The Raven Cycle by Maggie Stiefvater
What is the difference between a dream and reality? Does our subconscious mind have the ability to alter the physical world around us? If so, then how do your thoughts affect dreams, and what affect does that have on your physical reality? When I read fiction, these are the types of questions I want the author to evoke from my mind, and Maggie Stiefvater has done just that with her four-part series, The Raven Cycle.
I love reading about stuff that makes you think. Also, when I read fiction, my absolute favorite type of story is one that makes you feel like you are almost on the verge of non-fiction (and things get even crazier when you start to blur the lines). This series does not blur those lines, but with the addition of dreams and magic to the mix, it creates a setting that your mind just gets utterly sucked into and allows you to travel to a different place. The Raven Cycle is a prime example of why my favorite kind of fiction/fantasy is magical realism. You aren’t in some sort of medieval faerie land with goblins and extraordinary super powers — you are in the modern day real world with psychics and ghosts — things that don’t seem too far out of the realm of possibility.
I am a total sucker for “dark academia” and found it nearly impossible to put these books down. Since I have been an adult, it has been a long time since I have read an entire book cover-to-cover in less than a week, but I finished this entire series probably less than 3 weeks — which is saying a lot for a guy with a wife and 2 kids, a full-time job, and quite a few other hobbies. A series like this is a rarity — something you come across every few years or so (if you are lucky), where you feel so connected to the characters and enmeshed in their world that you actually feel a bit sad and depressed after you finish reading, because it has become such a staple during that very short time in your life, and without it, you can’t help but feel like something is missing for a few days until you get back into the normal flow of life.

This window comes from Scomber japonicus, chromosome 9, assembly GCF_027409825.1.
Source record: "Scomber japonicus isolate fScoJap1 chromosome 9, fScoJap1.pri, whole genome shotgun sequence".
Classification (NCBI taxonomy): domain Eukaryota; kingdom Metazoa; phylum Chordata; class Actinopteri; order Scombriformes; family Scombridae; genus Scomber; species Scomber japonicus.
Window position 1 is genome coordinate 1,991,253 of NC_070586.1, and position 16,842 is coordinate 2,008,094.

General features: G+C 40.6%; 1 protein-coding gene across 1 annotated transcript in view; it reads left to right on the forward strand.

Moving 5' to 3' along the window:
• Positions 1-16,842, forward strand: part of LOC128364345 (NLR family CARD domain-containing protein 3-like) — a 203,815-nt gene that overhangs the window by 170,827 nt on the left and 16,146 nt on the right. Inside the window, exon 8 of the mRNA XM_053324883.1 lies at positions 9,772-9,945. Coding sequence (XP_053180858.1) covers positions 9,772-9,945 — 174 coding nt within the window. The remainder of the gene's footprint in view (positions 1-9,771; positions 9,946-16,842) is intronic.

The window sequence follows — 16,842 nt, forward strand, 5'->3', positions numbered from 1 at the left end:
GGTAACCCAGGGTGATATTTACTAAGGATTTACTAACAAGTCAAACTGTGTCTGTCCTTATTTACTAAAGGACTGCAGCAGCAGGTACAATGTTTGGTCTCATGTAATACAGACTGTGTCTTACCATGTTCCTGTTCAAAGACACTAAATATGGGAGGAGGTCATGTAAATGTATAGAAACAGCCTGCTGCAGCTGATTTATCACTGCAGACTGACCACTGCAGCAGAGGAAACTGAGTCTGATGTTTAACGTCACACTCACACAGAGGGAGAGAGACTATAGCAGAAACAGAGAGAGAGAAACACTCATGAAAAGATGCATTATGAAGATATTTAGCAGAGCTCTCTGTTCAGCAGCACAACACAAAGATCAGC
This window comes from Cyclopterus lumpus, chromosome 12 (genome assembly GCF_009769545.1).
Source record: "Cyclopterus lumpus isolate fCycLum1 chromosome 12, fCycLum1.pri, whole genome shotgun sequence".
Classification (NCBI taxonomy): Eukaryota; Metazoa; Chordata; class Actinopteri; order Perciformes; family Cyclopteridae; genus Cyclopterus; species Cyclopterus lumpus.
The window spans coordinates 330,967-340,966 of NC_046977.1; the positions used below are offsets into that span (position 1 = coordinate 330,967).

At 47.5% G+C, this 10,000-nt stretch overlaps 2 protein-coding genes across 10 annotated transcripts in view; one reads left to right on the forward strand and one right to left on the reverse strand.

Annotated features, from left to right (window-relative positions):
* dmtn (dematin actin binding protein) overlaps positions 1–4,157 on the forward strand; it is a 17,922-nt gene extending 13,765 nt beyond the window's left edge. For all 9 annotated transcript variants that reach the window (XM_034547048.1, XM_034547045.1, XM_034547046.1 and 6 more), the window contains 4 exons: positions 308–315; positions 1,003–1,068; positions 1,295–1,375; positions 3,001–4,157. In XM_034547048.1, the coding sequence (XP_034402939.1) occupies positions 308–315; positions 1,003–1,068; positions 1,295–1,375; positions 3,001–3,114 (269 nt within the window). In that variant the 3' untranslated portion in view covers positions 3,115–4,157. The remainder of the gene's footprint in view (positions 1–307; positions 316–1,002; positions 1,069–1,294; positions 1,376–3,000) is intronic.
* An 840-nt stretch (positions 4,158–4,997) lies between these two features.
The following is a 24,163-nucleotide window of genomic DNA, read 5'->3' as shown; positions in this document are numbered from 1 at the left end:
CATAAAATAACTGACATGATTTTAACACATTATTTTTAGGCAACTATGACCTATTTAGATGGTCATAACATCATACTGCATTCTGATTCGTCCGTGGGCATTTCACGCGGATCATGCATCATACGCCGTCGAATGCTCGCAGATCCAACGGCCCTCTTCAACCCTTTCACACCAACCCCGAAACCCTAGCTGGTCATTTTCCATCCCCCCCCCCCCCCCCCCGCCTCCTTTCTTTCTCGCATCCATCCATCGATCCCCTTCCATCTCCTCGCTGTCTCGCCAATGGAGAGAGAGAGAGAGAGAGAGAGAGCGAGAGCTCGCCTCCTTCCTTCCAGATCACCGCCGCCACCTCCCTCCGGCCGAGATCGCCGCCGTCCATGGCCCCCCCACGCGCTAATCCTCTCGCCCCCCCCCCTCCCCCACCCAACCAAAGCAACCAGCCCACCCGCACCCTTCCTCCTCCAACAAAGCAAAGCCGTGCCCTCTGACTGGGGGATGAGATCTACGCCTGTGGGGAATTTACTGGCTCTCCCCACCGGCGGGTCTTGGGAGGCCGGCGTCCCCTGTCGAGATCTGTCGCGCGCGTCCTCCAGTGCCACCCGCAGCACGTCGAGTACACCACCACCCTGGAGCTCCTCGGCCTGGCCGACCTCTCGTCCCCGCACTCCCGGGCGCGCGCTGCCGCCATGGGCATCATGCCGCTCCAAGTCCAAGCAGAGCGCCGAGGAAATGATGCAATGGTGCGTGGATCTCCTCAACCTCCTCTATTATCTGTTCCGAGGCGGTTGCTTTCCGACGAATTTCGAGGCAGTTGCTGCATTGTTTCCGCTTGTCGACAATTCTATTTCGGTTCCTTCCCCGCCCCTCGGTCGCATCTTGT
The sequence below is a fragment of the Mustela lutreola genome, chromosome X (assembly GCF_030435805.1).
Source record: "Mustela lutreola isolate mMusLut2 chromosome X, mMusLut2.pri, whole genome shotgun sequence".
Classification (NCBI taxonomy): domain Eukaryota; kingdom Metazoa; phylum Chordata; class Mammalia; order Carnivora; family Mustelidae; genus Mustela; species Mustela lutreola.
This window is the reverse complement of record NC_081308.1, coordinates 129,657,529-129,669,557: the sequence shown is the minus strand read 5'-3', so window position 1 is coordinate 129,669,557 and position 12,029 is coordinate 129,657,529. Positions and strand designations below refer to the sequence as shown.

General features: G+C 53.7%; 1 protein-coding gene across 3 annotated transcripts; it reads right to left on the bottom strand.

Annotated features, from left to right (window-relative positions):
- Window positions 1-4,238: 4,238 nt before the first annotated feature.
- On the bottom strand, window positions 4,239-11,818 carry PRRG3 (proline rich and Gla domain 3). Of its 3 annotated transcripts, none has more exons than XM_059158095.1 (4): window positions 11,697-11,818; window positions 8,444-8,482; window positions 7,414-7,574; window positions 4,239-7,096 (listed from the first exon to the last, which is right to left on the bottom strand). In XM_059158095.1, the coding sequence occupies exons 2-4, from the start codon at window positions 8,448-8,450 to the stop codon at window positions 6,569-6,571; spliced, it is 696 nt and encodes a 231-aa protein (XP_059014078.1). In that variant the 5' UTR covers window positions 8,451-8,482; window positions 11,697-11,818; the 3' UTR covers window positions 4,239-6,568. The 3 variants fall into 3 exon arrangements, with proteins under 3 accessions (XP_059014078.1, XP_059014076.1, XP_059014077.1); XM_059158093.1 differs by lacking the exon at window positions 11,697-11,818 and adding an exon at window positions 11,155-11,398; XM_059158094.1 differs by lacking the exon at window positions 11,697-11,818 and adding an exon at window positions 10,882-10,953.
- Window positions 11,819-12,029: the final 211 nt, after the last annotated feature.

I’m not going to go to the trouble of providing the official synopses for these four books, because it won’t do them justice, but I will give a brief description and won’t offer up any spoilers. So basically, Blue Sargent is somewhat of the protagonist in this series, but not to the point that you feel like the book is entirely about her. Each major character plays a major role in these books, and you get a very detailed perspective from all of them. Blue lives in a house full of her psychic relatives in Virginia, and by a strange turn of events finds her life tangled up with the lives of a group of dudes that go to a local private school. One of these guys has been following a leyline all across the world, which led him to this small town that holds many secrets in its depths. There are dreams and magic and Tarot and caves and all sorts of twists and turns. Such a great read.
My twisted way of rating this series…
My wife read this series a few years ago and kept recommending it to me over and over, and from her description, it only seemed slightly interesting to me. However, after finally giving it a shot, I was blown away. So here are my ratings, which I gave each individual book on GoodReads:
- The Raven Boys – 4/5 stars
- The Dream Thieves – 5/5 stars
- Blue Lily, Lily Blue – 4/5 stars
- The Raven King – 4/5 stars
Let me explain… Under ordinary circumstances, I would have probably have given each of these books 5 stars. That being said, the second book in the series (The Dream Thieves) was so incredible for me personally, that I had to make a total re-evaluation of every other book in the series. If I could have given that one in particular a score out of 10, it very well could have been a 10. But alas, the ratings system only goes to 5. So taking into consideration just how good The Dream Thieves was in comparison to the other books in the series, I had to give all of the other books 4 out of 5 stars.
That being said, I have to give the entire series as a whole a perfect 5 stars, because The Dream Thieves was so good, that it should bring the collective score all the way to the top. That’s pretty much all I have to say about it, so just go read it so you can experience the magic.